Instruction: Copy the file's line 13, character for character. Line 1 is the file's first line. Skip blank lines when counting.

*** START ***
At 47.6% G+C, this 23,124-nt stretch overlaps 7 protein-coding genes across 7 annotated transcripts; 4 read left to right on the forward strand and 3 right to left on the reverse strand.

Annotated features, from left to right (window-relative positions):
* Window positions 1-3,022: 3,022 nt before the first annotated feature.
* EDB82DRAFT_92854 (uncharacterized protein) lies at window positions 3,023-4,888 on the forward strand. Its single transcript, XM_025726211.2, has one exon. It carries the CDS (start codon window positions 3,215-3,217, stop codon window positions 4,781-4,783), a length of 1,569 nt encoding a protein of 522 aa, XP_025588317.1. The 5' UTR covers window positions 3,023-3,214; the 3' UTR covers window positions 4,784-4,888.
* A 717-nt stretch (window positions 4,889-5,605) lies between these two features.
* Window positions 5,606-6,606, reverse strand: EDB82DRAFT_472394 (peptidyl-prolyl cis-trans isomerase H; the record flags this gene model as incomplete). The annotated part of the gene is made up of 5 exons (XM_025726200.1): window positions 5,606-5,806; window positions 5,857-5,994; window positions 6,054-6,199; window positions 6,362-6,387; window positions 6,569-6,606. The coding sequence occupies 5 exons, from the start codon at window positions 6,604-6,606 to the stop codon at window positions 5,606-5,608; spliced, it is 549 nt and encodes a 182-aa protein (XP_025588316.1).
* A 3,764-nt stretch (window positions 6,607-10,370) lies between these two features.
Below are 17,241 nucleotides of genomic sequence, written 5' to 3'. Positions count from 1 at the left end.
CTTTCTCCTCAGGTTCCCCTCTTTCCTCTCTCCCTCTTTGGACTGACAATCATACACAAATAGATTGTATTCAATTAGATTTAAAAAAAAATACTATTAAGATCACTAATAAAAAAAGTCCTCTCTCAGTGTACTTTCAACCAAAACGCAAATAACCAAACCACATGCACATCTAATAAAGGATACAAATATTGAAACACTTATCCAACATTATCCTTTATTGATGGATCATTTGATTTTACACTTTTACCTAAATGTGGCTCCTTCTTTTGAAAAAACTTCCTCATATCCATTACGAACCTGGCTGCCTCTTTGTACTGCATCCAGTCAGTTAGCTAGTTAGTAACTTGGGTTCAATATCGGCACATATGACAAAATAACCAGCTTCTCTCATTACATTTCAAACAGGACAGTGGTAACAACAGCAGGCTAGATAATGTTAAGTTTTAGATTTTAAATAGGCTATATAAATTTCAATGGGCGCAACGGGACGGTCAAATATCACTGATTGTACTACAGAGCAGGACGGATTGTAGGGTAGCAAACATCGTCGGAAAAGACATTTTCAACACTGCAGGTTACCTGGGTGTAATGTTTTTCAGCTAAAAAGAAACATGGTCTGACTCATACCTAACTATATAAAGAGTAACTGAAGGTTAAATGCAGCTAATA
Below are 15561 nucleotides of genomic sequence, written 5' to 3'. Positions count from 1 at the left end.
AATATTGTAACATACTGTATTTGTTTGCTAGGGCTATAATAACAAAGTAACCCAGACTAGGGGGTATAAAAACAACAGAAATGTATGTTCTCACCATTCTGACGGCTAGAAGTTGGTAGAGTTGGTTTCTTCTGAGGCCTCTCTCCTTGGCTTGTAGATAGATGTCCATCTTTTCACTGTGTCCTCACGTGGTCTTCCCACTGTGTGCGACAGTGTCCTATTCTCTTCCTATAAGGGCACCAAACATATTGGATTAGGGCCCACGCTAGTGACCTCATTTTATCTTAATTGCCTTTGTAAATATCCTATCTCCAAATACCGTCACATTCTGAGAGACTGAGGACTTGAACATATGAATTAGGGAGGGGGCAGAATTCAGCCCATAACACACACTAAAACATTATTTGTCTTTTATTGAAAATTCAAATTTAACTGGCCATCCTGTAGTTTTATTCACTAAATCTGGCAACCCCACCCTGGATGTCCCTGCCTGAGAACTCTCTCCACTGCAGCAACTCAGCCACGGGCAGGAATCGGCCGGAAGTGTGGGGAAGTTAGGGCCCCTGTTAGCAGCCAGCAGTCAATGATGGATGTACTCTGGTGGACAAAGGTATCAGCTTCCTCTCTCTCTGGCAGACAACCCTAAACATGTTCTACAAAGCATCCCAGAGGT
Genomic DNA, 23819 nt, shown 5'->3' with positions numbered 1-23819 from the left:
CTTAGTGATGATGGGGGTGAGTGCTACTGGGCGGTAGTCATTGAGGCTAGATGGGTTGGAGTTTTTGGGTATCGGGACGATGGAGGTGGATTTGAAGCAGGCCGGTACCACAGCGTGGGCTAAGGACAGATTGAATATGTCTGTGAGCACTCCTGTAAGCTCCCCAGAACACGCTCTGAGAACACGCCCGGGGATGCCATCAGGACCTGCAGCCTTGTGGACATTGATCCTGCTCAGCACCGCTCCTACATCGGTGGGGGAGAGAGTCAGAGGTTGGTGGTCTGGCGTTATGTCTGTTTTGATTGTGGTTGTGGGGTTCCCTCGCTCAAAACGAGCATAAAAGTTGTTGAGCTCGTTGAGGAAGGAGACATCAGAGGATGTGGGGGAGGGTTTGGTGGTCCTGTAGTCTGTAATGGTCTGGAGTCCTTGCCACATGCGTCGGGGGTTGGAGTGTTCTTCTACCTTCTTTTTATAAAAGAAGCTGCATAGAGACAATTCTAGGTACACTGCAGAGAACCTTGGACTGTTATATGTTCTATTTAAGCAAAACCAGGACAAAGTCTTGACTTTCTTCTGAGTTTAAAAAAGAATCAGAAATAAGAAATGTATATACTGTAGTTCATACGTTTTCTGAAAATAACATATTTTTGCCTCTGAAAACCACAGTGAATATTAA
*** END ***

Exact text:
CTTAGTGATGATGGGGGTGAGTGCTACTGGGCGGTAGTCATTGAGGCTAGATGGGTTGGAGTTTTTGGGTATCGGGACGATGGAGGTGGATTTGAAGCAGGCCGGTACCACAGCGTGGGCTAAGGACAGATTGAATATGTCTGTGAGCACTCCTGTAAGCTCCCCAGAACACGCTCTGAGAACACGCCCGGGGATGCCATCAGGACCTGCAGCCTTGTGGACATTGATCCTGCTCAGCACCGCTCCTACATCGGTGGGGGAGAGAGTCAGAGGTTGGTGGTCTGGCGTTATGTCTGTTTTGATTGTGGTTGTGGGGTTCCCTCGCTCAAAACGAGCATAAAAGTTGTTGAGCTCGTTGAGGAAGGAGACATCAGAGGATGTGGGGGAGGGTTTGGTGGTCCTGTAGTCTGTAATGGTCTGGAGTCCTTGCCACATGCGTCGGGGGTTGGAGTGTTCTTCTACCTTCTTTTTATAAAAGAAGCTGCATAGAGACAATTCTAGGTACACTGCAGAGAACCTTGGACTGTTATATGTTCTATTTAAGCAAAACCAGGACAAAGTCTTGACTTTCTTCTGAGTTTAAAAAAGAATCAGAAATAAGAAATGTATATACTGTAGTTCATACGTTTTCTGAAAATAACATATTTTTGCCTCTGAAAACCACAGTGAATATTAA